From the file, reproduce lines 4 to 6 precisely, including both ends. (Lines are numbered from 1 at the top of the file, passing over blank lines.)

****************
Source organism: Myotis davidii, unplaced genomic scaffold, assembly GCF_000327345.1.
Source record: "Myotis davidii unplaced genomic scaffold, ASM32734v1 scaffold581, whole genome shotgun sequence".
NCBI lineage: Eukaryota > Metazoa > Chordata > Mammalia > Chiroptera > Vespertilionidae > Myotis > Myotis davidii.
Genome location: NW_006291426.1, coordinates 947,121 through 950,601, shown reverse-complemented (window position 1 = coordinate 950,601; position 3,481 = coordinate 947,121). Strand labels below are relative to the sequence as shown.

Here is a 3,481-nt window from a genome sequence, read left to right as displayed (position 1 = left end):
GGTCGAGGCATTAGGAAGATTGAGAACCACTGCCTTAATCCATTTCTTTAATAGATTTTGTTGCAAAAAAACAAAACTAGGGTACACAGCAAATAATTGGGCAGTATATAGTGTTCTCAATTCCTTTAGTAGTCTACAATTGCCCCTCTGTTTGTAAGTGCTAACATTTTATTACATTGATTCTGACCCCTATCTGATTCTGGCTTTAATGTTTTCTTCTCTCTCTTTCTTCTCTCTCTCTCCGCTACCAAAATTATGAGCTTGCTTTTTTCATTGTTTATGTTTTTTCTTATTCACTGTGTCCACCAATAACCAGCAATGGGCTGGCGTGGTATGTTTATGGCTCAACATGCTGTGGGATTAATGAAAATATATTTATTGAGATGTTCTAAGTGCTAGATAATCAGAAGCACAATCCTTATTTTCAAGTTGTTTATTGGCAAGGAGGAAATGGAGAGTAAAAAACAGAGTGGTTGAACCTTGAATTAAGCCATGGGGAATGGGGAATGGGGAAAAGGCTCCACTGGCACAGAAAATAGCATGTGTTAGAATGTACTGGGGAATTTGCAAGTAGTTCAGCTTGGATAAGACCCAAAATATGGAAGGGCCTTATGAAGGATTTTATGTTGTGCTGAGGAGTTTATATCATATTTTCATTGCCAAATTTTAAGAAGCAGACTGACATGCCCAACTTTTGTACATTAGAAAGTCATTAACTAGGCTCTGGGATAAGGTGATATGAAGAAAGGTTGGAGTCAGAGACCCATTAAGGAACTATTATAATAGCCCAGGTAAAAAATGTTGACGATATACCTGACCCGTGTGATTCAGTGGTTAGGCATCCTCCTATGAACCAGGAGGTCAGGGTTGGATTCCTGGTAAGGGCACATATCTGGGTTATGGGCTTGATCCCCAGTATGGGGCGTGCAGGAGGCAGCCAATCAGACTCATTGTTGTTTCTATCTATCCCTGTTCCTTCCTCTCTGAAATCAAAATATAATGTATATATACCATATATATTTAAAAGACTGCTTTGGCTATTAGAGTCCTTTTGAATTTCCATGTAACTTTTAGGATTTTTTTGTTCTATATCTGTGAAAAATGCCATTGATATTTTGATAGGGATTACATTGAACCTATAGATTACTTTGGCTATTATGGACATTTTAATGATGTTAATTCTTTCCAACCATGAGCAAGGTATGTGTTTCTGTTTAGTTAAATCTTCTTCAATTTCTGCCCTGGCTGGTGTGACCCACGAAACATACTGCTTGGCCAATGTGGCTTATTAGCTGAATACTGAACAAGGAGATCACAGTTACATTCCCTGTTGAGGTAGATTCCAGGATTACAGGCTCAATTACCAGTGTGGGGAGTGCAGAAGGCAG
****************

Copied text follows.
Genome location: NW_006291426.1, coordinates 947,121 through 950,601, shown reverse-complemented (window position 1 = coordinate 950,601; position 3,481 = coordinate 947,121). Strand labels below are relative to the sequence as shown.

Here is a 3,481-nt window from a genome sequence, read left to right as displayed (position 1 = left end):
GGTCGAGGCATTAGGAAGATTGAGAACCACTGCCTTAATCCATTTCTTTAATAGATTTTGTTGCAAAAAAACAAAACTAGGGTACACAGCAAATAATTGGGCAGTATATAGTGTTCTCAATTCCTTTAGTAGTCTACAATTGCCCCTCTGTTTGTAAGTGCTAACATTTTATTACATTGATTCTGACCCCTATCTGATTCTGGCTTTAATGTTTTCTTCTCTCTCTTTCTTCTCTCTCTCTCCGCTACCAAAATTATGAGCTTGCTTTTTTCATTGTTTATGTTTTTTCTTATTCACTGTGTCCACCAATAACCAGCAATGGGCTGGCGTGGTATGTTTATGGCTCAACATGCTGTGGGATTAATGAAAATATATTTATTGAGATGTTCTAAGTGCTAGATAATCAGAAGCACAATCCTTATTTTCAAGTTGTTTATTGGCAAGGAGGAAATGGAGAGTAAAAAACAGAGTGGTTGAACCTTGAATTAAGCCATGGGGAATGGGGAATGGGGAAAAGGCTCCACTGGCACAGAAAATAGCATGTGTTAGAATGTACTGGGGAATTTGCAAGTAGTTCAGCTTGGATAAGACCCAAAATATGGAAGGGCCTTATGAAGGATTTTATGTTGTGCTGAGGAGTTTATATCATATTTTCATTGCCAAATTTTAAGAAGCAGACTGACATGCCCAACTTTTGTACATTAGAAAGTCATTAACTAGGCTCTGGGATAAGGTGATATGAAGAAAGGTTGGAGTCAGAGACCCATTAAGGAACTATTATAATAGCCCAGGTAAAAAATGTTGACGATATACCTGACCCGTGTGATTCAGTGGTTAGGCATCCTCCTATGAACCAGGAGGTCAGGGTTGGATTCCTGGTAAGGGCACATATCTGGGTTATGGGCTTGATCCCCAGTATGGGGCGTGCAGGAGGCAGCCAATCAGACTCATTGTTGTTTCTATCTATCCCTGTTCCTTCCTCTCTGAAATCAAAATATAATGTATATATACCATATATATTTAAAAGACTGCTTTGGCTATTAGAGTCCTTTTGAATTTCCATGTAACTTTTAGGATTTTTTTGTTCTATATCTGTGAAAAATGCCATTGATATTTTGATAGGGATTACATTGAACCTATAGATTACTTTGGCTATTATGGACATTTTAATGATGTTAATTCTTTCCAACCATGAGCAAGGTATGTGTTTCTGTTTAGTTAAATCTTCTTCAATTTCTGCCCTGGCTGGTGTGACCCACGAAACATACTGCTTGGCCAATGTGGCTTATTAGCTGAATACTGAACAAGGAGATCACAGTTACATTCCCTGTTGAGGTAGATTCCAGGATTACAGGCTCAATTACCAGTGTGGGGAGTGCAGAAGGCAG